2012 Bosnia and Herzegovina: Youth Employability and Retention Programme
Author: DIETMAR AIGNER
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Since January 2010 the United Nations Development Programme (UNDP) as the leading agency and administrative agent, together with the United Nations Children’s Fund (UNICEF), the United Nations Population Fund (UNFPA), the United Nations Volunteers (UNV) and the International Organisation for Migration (IOM) have been providing technical assistance to BiH through the UN Joint Programme Youth Employability and Retention. The Youth Employability and Retention Programme (YERP) aims to address the problems of high youth unemployment and irregular youth migration in BiH. The programme works closely with government authorities, the private sector and civil society to improve the employability of BiH youth while providing new entry points to the labour market. Furthermore, within the scope of YERP, internal and external migration support is being developed to optimise the potential of migration as an individual employment-seeking strategy that can alleviate local labour market pressures.
The joint programme (JP), financed by the Government of Spain through the Millennium Development Goals Achievement Fund (MDG-F) with a contribution of US$5.999 million, is being implemented in partnership with the Ministry of Civil Affairs (the main partner) along with the Ministry of Security, the Ministry of Foreign Affairs and the Ministry of Human Rights and Refugees. However, numerous partners at entity, cantonal and municipal levels are also deeply involved in the programme since implementation of policies and legislation is mostly attributed to these governmental and administrative levels.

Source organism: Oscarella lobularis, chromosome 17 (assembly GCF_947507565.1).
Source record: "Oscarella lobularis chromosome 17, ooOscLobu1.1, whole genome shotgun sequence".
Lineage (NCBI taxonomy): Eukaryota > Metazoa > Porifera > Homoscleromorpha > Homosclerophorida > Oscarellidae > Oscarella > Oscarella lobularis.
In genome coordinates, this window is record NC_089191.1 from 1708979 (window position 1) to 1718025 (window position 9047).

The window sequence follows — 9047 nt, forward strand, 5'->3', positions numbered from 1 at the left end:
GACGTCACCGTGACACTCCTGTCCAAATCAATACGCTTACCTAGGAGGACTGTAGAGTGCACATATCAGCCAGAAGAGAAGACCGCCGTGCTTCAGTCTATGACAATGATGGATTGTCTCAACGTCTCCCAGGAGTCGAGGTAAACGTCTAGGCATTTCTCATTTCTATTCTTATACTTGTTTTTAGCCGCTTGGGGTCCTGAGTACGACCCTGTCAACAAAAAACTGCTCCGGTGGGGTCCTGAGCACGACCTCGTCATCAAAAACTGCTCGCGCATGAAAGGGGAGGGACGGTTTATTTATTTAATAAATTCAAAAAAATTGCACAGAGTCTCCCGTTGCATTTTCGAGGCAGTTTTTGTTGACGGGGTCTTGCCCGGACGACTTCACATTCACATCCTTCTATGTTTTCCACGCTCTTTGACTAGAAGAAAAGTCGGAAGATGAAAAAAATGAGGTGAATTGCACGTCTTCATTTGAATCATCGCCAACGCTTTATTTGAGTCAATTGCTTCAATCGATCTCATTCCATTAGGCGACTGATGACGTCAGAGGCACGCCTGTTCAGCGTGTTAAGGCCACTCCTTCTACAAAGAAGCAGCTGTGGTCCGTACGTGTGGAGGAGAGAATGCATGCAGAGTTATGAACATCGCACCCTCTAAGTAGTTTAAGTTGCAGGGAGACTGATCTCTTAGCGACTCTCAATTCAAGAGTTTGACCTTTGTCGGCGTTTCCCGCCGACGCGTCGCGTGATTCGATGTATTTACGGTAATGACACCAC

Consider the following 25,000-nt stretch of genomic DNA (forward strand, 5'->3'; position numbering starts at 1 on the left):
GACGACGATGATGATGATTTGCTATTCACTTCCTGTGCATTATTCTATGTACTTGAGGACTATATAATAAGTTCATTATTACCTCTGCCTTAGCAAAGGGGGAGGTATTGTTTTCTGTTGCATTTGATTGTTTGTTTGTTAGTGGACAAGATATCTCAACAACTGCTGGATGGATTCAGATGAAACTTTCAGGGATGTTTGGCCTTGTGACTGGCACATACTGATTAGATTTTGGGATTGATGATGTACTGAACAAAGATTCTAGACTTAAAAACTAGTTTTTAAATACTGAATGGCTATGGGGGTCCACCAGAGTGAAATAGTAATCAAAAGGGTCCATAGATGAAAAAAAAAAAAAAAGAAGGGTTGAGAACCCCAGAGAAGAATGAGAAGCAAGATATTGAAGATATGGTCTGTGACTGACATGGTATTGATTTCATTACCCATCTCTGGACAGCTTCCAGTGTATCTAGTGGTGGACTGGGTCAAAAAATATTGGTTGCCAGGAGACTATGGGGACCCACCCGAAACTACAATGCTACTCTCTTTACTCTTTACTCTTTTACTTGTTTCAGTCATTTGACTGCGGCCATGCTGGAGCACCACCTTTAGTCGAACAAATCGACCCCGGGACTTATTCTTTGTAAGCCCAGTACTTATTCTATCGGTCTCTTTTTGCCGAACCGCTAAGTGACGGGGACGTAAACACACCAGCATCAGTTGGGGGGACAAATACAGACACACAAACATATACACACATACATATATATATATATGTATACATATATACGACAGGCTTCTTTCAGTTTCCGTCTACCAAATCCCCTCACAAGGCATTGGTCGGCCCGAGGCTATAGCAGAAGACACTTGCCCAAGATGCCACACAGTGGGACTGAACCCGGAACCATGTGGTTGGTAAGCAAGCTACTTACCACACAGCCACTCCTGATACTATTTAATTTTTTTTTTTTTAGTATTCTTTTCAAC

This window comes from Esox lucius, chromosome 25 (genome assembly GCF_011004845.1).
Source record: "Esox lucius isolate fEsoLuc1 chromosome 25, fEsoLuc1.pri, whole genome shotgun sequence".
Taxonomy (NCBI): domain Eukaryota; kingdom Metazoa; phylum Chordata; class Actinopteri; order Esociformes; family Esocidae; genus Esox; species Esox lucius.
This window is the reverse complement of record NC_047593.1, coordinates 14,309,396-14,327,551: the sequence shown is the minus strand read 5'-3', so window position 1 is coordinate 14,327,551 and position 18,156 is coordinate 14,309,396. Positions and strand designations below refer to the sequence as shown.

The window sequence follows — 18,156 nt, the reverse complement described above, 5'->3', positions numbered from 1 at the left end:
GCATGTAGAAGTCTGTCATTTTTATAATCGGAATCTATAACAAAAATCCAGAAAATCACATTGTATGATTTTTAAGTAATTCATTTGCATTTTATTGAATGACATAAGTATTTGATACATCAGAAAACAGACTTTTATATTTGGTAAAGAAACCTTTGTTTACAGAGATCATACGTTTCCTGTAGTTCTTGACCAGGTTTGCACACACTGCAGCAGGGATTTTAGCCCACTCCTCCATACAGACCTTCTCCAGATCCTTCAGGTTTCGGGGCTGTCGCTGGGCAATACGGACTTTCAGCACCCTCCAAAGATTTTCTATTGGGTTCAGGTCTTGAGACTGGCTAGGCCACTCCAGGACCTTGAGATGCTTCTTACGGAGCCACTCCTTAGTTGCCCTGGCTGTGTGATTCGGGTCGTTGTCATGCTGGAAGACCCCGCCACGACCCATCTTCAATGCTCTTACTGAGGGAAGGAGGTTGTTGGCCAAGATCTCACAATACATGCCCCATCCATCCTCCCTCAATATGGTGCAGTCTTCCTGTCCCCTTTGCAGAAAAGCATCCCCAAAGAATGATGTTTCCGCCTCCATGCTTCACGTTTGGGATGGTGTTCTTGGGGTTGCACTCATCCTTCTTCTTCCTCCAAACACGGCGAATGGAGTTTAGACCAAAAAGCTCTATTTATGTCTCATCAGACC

As one of its Secretariat functions, the MDG-F has developed a Monitoring and Evaluation Strategy for the Fund which is gradually being implemented. This independent mid-term evaluation is conducted in line with the requirements defined by the Fund’s Monitoring and Evaluation Strategy.
The MDG-F Monitoring and Evaluation Strategy and the Implementation Guide for Joint Programmes stipulate that all JPs lasting longer than two years will be subject to a mid-term evaluation.
Mid-term evaluations are to be formative in nature and seek to generate knowledge, identifying best practices and lessons learned and improve implementation of the programmes during their remaining implementation. As a result, the conclusions and recommendations generated by this evaluation are addressed to its main users: the Programme Management Committee (PMC), the National Steering Committee and the Secretariat of the Fund (MDG-F Secretariat).